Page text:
Tuesday, December 22, 2009
Finally finishing some projects - and just in time for the snow, too!
This was based on the Danielle Hood - which to my eyes looks like a cowl! (with all respect to Norah, but I don't do fair isle... I just don't.) Strangely, the Danielle Cowl is actually a funny buttoned or button-adorned scarf-like garment. Never mind. I finished it, and have been happily wearing it ever since. It's quite easy - I just made a tube - I did not do any increases or decreases, and I used the very soft Rowan Cocoon yarn - two skeins is all I needed.
I also finally completed my silly-colored "mibbies" - that's what I called mittens when I was small. Since my fingers tend to get very cold in the winter, mittens are pretty good for daily use for driving and clearing off the car in the morning - if I wear gloves for those jobs, the individual fingers seem to stay cold. Just something I learned. So I used Noro Kureyon for the mittens, and just followed the basic rules for mitten making rather than any specific pattern.
I did, however, discover that I don't like the 'accepted' method of leaving an opening for the thumb - most directions I've read say to just put a couple stitches on a holder for later, but I've found that that method leaves either a tight ring that later pinches your thumb (because it's basically a slit in the pattern) or leaves a washy, wide opening. So I got to the row where I needed to put the thumb-stitches aside on a holder, did that, and then on the next round when I reached the held stitches, instead of closing the round, I simply turned the work, worked the round until I hit the held stitches again, turned, and worked the round back, and then when I reached the held stitches this time, now I closed the loop and continued working in the round. This left a  box or slot rather than a slit, if you will. A hole, two rows deep/high. I'm happy with the results, and will do that for the next set of mittens I make.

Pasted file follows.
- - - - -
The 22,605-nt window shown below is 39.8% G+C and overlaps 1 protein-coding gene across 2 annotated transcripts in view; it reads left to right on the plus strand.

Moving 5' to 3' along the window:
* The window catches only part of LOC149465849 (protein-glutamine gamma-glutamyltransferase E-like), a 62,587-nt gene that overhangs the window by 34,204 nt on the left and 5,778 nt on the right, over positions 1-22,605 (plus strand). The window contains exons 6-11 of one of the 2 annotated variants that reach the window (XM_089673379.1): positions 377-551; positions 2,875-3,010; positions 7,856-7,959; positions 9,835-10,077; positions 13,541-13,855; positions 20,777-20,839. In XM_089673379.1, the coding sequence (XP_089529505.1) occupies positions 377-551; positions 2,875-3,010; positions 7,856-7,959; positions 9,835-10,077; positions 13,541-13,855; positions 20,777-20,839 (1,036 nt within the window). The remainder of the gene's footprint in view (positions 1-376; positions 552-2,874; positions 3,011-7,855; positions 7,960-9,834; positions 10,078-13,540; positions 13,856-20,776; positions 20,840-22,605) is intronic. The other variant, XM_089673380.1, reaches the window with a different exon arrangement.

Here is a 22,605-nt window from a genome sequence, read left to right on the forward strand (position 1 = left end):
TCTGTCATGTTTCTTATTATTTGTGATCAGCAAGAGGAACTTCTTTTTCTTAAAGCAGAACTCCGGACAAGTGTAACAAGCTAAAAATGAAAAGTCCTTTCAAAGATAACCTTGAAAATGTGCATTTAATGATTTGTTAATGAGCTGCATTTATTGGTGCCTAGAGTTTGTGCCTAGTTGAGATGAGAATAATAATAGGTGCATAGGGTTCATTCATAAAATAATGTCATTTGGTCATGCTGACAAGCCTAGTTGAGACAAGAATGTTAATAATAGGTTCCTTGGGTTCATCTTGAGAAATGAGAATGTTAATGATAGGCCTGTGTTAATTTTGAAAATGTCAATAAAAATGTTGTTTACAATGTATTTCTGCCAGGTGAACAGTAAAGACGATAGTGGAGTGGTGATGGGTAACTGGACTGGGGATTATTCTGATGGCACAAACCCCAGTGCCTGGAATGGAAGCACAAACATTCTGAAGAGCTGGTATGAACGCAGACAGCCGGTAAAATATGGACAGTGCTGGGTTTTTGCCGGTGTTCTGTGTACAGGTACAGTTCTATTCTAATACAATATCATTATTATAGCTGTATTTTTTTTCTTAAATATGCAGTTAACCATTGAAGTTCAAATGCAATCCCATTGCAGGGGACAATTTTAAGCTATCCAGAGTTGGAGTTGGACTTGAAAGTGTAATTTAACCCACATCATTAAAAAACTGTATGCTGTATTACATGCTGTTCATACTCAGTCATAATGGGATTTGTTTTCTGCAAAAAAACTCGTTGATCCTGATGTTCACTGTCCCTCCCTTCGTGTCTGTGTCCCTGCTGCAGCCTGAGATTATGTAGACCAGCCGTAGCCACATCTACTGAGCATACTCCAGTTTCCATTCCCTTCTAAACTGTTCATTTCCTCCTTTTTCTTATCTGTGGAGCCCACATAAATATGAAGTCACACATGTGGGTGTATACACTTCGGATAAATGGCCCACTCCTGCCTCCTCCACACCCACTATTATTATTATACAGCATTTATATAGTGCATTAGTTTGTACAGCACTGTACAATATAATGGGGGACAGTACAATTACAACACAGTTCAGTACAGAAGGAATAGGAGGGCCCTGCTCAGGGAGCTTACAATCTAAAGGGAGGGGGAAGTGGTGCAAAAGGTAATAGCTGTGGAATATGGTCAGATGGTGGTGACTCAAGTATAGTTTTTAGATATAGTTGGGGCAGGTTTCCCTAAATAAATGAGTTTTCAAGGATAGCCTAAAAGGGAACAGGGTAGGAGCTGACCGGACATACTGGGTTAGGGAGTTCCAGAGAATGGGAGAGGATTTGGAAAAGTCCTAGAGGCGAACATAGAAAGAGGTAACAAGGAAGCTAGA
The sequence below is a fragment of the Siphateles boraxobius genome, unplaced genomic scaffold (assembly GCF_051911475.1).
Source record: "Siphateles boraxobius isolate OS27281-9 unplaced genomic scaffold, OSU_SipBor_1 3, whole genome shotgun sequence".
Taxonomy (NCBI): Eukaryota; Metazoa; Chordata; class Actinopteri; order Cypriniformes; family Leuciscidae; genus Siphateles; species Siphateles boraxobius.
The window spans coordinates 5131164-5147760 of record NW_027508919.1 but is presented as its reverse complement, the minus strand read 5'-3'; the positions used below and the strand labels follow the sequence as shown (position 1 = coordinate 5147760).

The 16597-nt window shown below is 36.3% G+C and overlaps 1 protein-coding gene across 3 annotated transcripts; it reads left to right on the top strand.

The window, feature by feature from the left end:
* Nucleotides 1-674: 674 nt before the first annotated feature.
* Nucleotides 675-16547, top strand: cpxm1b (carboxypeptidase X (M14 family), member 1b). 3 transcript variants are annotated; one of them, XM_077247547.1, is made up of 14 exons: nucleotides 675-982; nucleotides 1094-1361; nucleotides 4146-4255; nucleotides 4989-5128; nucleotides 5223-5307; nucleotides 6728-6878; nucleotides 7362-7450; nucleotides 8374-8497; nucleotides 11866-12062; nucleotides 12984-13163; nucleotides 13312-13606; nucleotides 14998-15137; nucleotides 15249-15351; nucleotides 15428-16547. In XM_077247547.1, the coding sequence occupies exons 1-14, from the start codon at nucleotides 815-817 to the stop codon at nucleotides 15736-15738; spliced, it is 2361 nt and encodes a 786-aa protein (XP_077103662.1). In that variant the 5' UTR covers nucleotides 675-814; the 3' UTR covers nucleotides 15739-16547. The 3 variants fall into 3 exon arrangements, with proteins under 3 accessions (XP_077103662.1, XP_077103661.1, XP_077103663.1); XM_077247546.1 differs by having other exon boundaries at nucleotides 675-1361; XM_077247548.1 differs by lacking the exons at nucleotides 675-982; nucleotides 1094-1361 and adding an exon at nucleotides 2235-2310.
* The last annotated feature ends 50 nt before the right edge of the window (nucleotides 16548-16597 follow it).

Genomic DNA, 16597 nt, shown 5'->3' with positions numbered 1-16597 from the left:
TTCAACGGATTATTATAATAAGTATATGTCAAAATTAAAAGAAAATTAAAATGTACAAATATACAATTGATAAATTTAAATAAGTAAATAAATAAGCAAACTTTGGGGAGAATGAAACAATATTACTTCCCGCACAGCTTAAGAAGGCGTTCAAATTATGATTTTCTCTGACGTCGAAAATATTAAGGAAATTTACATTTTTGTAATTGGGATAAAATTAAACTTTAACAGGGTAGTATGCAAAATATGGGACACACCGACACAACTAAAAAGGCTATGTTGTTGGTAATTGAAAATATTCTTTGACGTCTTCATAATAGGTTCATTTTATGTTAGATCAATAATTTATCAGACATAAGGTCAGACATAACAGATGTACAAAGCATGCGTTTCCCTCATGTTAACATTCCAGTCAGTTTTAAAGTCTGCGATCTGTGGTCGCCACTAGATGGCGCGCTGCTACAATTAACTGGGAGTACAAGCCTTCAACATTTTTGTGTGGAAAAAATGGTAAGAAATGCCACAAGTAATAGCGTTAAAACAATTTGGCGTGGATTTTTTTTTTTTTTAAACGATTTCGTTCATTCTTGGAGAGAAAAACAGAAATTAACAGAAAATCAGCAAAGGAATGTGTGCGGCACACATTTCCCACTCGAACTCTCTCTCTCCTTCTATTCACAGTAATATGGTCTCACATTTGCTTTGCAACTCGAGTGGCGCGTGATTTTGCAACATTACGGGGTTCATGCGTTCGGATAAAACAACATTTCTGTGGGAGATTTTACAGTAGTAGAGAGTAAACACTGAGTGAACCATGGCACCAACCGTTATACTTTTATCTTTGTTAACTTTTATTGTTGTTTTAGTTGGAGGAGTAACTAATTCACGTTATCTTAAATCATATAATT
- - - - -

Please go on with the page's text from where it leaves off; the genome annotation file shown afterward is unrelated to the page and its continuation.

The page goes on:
I've also gotten all entrelac-happy. I wish I'd started it before, but for some reason I was having trouble understanding the directions. Now that I've sat down & used up a few stray balls of leftover wool that ... well, not only is it great for using up small leftover skeins, but it looks cool too.